The Carmignac Photojournalism Award is an annual prize given to investigative photojournalists covering human rights violations [see: http://www.trueheroesfilms.org/thedigest/awards/carmignac-photojournalism-award]. Each year, a team of environmental and political leaders selects a region to focus on and then selects a recipient, who uses the foundation’s $55,000 prize money to shoot the project they proposed. The annual award, now in its 10th year, focuses on a different region and associated human rights topic each year. For 2019 the jury chose to call for project proposals around deforestation and the Amazon. Evan Nicole Brown writing in Fact Company of 12 September 2019 notes that “in an ironic twist, the recipient of the prize money was announced as the rain forest was being obscured by plumes of smoke from the unprecedented fires.

The winner, Tommaso Protti, is an Italian-born photographer who has lived in Brazil for the past five years. ..the prize money supported the production of his photojournalism work, which began in January of this year and wrapped up in July. His reportage, developed in tandem with British journalist Sam Cowie, was revealed at the Visa pour l’Image festival in France on September 4.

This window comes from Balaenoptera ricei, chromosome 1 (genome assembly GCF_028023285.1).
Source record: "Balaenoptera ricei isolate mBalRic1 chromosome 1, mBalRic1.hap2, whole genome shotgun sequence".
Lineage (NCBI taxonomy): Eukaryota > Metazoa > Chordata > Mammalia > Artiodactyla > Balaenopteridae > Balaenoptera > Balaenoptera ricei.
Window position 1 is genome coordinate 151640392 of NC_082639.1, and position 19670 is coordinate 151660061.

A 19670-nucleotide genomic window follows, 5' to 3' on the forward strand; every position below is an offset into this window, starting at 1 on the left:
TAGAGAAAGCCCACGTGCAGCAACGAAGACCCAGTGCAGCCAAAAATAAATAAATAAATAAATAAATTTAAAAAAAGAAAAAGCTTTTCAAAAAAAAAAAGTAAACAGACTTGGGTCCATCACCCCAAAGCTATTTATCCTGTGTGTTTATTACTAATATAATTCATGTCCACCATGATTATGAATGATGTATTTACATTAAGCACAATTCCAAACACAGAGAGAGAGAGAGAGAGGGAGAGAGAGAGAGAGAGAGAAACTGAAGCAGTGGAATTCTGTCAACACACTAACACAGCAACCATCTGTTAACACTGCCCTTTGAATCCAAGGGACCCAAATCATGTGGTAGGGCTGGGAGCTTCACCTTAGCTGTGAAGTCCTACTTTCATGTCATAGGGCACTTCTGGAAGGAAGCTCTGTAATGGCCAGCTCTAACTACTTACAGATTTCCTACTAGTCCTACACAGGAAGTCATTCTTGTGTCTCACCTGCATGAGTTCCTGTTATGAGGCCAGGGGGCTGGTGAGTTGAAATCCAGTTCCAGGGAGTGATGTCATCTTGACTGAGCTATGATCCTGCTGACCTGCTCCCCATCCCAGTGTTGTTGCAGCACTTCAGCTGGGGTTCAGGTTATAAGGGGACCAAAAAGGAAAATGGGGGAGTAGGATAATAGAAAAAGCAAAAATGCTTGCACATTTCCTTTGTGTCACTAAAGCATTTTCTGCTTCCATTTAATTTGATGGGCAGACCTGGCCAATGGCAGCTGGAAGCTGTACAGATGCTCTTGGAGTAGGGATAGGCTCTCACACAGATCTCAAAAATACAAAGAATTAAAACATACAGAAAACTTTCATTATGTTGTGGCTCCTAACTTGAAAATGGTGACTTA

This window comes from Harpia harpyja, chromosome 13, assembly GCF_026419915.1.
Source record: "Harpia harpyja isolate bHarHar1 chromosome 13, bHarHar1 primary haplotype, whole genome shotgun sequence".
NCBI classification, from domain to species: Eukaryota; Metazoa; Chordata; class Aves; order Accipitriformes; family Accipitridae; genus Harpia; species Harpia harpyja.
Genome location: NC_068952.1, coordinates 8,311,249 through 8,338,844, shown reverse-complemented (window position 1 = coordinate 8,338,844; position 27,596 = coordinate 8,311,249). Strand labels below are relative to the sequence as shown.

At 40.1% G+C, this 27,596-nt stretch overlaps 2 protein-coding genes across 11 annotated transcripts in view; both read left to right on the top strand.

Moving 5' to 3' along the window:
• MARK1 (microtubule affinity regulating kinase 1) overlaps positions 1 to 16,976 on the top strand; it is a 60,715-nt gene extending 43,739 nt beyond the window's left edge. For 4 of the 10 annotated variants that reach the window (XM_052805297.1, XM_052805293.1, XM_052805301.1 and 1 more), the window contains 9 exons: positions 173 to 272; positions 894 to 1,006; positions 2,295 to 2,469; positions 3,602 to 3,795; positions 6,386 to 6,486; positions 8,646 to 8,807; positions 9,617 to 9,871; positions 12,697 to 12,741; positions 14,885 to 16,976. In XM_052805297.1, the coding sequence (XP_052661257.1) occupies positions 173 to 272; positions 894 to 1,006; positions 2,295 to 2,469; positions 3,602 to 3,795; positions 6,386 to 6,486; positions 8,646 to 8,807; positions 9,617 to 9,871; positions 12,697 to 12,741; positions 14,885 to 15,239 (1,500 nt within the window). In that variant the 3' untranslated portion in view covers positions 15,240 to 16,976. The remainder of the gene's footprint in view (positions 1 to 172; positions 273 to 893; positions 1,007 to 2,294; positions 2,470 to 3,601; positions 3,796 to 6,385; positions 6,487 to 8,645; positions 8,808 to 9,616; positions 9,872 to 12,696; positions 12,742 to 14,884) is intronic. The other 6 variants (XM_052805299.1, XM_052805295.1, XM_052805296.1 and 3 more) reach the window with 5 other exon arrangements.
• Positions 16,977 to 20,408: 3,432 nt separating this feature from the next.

……

“There’s a big problem with impunity inside the region because of the state—it leads directly to killing the environment and indigenous leaders,” Protti says. “The people there don’t have the protection [like most of us] experiencing climate collapse. The majority of the people I’ve met try to make a living with what the forest offers them.”

Kayapó Indigenous Land—Kayapo children play behind a waterfall in the Kubenkrãnken indigenous village, in southern Pará state. The Kayapo have only been in contact with nonindigenous society since the 1960s. Their land serves as a crucial barrier to deforestation advancing from the south. [Photo: © Tommaso Protti for Fondation Carmignac]

Poor environmental health in the Amazon is, in part, responsible for poverty and violence in surrounding favelas too. Rural agricultural workers, who depend on the forest for a living, have been forced to leave the Amazon now that it is less dense and farming has been modernized. The only place left for them to go are Brazil’s cities, resulting in a crowding of favelas and the tension that results from a government pushing disparate communities into close proximity.